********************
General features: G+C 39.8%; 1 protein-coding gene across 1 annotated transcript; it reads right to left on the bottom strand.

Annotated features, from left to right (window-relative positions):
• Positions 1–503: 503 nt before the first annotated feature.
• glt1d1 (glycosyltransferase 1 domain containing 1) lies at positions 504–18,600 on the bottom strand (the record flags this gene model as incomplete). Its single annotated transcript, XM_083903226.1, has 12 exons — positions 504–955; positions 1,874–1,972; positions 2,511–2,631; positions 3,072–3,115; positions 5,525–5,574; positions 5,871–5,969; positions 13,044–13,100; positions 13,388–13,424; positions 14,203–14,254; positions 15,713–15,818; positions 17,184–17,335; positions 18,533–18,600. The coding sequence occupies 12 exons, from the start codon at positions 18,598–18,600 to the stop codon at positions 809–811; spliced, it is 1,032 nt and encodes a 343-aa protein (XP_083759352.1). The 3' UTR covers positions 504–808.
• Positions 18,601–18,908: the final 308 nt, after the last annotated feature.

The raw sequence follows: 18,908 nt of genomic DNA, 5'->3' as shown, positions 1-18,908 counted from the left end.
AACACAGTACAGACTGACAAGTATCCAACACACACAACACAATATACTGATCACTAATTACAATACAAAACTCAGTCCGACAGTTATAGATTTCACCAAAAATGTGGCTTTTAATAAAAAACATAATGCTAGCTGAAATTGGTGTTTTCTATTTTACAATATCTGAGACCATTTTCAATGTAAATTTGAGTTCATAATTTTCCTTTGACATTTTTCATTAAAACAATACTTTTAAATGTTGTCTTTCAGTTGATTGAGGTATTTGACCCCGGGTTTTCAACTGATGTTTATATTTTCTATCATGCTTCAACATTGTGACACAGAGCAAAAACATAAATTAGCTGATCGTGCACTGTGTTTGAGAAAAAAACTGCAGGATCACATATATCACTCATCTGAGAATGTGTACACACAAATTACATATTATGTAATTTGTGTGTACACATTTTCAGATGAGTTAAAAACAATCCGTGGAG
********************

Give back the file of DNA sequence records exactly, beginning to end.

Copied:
General features: G+C 39.8%; 1 protein-coding gene across 1 annotated transcript; it reads right to left on the bottom strand.

Annotated features, from left to right (window-relative positions):
• Positions 1–503: 503 nt before the first annotated feature.
• glt1d1 (glycosyltransferase 1 domain containing 1) lies at positions 504–18,600 on the bottom strand (the record flags this gene model as incomplete). Its single annotated transcript, XM_083903226.1, has 12 exons — positions 504–955; positions 1,874–1,972; positions 2,511–2,631; positions 3,072–3,115; positions 5,525–5,574; positions 5,871–5,969; positions 13,044–13,100; positions 13,388–13,424; positions 14,203–14,254; positions 15,713–15,818; positions 17,184–17,335; positions 18,533–18,600. The coding sequence occupies 12 exons, from the start codon at positions 18,598–18,600 to the stop codon at positions 809–811; spliced, it is 1,032 nt and encodes a 343-aa protein (XP_083759352.1). The 3' UTR covers positions 504–808.
• Positions 18,601–18,908: the final 308 nt, after the last annotated feature.

The raw sequence follows: 18,908 nt of genomic DNA, 5'->3' as shown, positions 1-18,908 counted from the left end.
AACACAGTACAGACTGACAAGTATCCAACACACACAACACAATATACTGATCACTAATTACAATACAAAACTCAGTCCGACAGTTATAGATTTCACCAAAAATGTGGCTTTTAATAAAAAACATAATGCTAGCTGAAATTGGTGTTTTCTATTTTACAATATCTGAGACCATTTTCAATGTAAATTTGAGTTCATAATTTTCCTTTGACATTTTTCATTAAAACAATACTTTTAAATGTTGTCTTTCAGTTGATTGAGGTATTTGACCCCGGGTTTTCAACTGATGTTTATATTTTCTATCATGCTTCAACATTGTGACACAGAGCAAAAACATAAATTAGCTGATCGTGCACTGTGTTTGAGAAAAAAACTGCAGGATCACATATATCACTCATCTGAGAATGTGTACACACAAATTACATATTATGTAATTTGTGTGTACACATTTTCAGATGAGTTAAAAACAATCCGTGGAG